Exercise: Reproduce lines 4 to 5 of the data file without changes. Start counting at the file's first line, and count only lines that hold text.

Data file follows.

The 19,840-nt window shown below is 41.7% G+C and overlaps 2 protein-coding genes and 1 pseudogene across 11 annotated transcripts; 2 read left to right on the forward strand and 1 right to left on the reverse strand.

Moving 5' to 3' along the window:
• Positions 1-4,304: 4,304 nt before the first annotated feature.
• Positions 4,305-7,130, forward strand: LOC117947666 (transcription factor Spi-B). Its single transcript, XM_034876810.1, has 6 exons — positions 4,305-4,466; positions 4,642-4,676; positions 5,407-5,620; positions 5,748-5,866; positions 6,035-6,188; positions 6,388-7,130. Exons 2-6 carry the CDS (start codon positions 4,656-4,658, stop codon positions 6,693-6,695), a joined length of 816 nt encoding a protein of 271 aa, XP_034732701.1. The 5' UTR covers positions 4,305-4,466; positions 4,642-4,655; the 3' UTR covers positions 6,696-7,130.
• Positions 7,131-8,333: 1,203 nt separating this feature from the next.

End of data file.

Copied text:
• Positions 4,305-7,130, forward strand: LOC117947666 (transcription factor Spi-B). Its single transcript, XM_034876810.1, has 6 exons — positions 4,305-4,466; positions 4,642-4,676; positions 5,407-5,620; positions 5,748-5,866; positions 6,035-6,188; positions 6,388-7,130. Exons 2-6 carry the CDS (start codon positions 4,656-4,658, stop codon positions 6,693-6,695), a joined length of 816 nt encoding a protein of 271 aa, XP_034732701.1. The 5' UTR covers positions 4,305-4,466; positions 4,642-4,655; the 3' UTR covers positions 6,696-7,130.
• Positions 7,131-8,333: 1,203 nt separating this feature from the next.